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ARS Home » Plains Area » College Station, Texas » Southern Plains Agricultural Research Center » Food and Feed Safety Research » Research » Publications at this Location » Publication #197034


item Poole, Toni
item Ramlachan, Nicole
item Edrington, Thomas
item Anderson, Robin
item Nisbet, David

Submitted to: American Society for Microbiology
Publication Type: Abstract Only
Publication Acceptance Date: 6/29/2006
Publication Date: 9/9/2006
Citation: Poole, T.L., Ramlachan, N., Edrington, T.S., Anderson, R.C., Nisbet, D.J. 2006. High prevalence of incompatibility group IncA/C among multi-drug resistant Salmonella enterica serotype Newport isolated from dairy cattle [abstract]. American Society for Microbiology. p. 87.

Interpretive Summary:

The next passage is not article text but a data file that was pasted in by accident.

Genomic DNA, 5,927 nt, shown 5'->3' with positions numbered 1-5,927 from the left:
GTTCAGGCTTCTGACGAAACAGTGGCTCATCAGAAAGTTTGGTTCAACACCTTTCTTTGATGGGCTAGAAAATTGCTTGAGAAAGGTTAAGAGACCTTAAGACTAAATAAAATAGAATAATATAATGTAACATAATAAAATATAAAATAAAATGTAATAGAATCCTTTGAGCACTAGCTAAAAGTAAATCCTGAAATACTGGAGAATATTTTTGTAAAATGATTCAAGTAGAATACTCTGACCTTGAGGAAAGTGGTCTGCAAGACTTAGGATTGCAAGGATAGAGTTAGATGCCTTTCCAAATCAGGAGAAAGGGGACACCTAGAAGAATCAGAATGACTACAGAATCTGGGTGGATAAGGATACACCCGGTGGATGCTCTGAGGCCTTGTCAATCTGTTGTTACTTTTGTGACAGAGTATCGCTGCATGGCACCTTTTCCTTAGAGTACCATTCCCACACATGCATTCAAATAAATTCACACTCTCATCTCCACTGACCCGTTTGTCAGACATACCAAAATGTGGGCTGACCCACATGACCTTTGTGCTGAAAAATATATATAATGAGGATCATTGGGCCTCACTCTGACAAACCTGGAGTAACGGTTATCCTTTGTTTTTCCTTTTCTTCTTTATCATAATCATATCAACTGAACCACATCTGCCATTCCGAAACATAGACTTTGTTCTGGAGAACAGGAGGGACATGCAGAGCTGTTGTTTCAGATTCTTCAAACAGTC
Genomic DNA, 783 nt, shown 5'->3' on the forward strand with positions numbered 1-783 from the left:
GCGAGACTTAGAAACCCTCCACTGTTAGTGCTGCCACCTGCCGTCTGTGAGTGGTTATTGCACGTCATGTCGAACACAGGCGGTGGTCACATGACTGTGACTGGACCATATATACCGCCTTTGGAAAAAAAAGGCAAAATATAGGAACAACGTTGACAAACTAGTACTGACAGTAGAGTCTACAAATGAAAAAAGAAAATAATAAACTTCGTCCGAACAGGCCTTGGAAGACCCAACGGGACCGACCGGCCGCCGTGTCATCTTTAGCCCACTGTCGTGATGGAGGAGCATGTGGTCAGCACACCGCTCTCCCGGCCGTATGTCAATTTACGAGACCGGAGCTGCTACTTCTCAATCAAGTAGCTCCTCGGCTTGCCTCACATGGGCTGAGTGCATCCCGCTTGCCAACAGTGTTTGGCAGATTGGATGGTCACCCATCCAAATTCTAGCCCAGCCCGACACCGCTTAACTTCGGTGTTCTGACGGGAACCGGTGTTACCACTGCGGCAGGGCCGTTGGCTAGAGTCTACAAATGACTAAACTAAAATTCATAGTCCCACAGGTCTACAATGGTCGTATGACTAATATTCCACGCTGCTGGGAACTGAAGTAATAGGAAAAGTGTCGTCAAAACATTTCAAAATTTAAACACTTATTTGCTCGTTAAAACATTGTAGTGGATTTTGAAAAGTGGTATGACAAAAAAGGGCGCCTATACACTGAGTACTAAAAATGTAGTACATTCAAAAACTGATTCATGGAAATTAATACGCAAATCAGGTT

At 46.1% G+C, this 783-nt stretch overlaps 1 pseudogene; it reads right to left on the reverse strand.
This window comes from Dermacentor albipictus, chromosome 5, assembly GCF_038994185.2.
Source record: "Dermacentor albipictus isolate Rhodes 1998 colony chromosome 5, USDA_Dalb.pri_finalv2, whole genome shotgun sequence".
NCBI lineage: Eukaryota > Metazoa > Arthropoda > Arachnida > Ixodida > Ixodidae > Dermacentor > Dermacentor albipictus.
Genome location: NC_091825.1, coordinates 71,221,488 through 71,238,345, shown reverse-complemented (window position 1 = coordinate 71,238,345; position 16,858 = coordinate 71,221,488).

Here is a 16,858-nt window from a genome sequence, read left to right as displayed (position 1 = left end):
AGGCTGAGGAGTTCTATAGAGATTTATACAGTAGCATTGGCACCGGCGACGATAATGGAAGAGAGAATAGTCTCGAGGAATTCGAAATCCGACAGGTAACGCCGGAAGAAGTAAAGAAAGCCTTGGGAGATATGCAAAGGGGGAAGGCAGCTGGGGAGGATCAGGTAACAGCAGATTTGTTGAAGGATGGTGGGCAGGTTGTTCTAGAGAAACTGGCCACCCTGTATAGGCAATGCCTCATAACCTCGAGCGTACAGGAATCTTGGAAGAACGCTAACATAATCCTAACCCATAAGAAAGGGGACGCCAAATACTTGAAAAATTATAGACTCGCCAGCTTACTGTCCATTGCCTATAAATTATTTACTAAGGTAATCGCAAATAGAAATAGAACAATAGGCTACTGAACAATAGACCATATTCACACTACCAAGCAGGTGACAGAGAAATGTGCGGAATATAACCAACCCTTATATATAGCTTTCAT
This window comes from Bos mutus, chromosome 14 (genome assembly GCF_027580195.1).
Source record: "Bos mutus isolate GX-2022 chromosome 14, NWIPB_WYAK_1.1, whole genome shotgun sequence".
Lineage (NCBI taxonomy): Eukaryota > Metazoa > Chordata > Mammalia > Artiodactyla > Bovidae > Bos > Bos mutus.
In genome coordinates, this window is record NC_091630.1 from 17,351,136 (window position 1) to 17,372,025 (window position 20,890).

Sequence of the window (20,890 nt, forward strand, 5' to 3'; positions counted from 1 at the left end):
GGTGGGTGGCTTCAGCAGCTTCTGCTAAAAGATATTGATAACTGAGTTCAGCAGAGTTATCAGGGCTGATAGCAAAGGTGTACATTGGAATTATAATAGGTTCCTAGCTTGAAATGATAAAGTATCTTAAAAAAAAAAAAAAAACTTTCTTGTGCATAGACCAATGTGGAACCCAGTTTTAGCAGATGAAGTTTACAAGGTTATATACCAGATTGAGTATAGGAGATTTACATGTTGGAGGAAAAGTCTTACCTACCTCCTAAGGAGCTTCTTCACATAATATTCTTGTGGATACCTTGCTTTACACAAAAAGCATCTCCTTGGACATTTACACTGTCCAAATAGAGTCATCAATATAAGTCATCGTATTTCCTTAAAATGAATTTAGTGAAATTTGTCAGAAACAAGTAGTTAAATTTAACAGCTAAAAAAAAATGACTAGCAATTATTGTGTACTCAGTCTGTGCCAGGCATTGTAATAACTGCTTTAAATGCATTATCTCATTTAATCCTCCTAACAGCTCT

Technical Abstract: Multi-drug resistant (MDR) Salmonella enterica serotype Newport exhibiting increased morbidity and mortality among man and animals has emerged in North America and Canada. Risk factors for infection by MDR S. Newport have included exposure to dairy farms, consumption of undercooked ground beef or unpasteurized milk and cheese. One hundred fifteen S. Newport strains isolated from dairy cattle in three states were phenotypically and genotypically characterized to elucidate genetic relationships among the isolates. Susceptibility testing and breakpoint determination was done according to CLSI (formerly NCCLS) protocols. Ninety-eight (85%) of these isolates were resistant to multiple antimicrobials (3 to 11). Eighty-four percent of the MDR S. Newport strains (those resistant to 7 or more antimicrobials) were resistant to expanded spectrum cephalosporins. Genotypic analysis included multiplex PCR amplification of 19 incompatibility group broad host-range plasmids. Broad host-range plasmids have the capacity to replicate in many different bacterial genera; however, no two plasmids of the same incompatibility group can replicate in the same bacterial cell. This characteristic has been used to classify broad host-range plasmids into incompatibility groups (Inc). Acquisition of resistance genes on these plasmids has been cumulative resulting, in some cases, to resistance against nearly all antimicrobial classes. Although characterization of resistance traits carried by broad host-range plasmids has been extensive, there has been little characterization of plasmid incompatibility groups among food borne pathogens. Ninety-two (94%) of the MDR S. Newport were positive for IncA/C. Two isolates were positive for IncA/C and IncN, and two were positive for IncA/C and IncI; other than these three, no other incompatibility groups were detected. Six of the MDR S. Newport isolates did not amplify any of the incompatibility groups tested; however, IncA/C was detected in 1 of the 17 pansusceptible isolates. This is the first known report describing a large reservoir of IncA/C in any bacterial pathogen. The acquisition of IncA/C may have contributed to the emergence of MDR S. Newport in the last ten years. Additional characterization of IncA/C from MDR S. Newport is underway to determine if virulence and resistance genes; particularly, to expanded spectrum cephalosporins are located on the plasmid.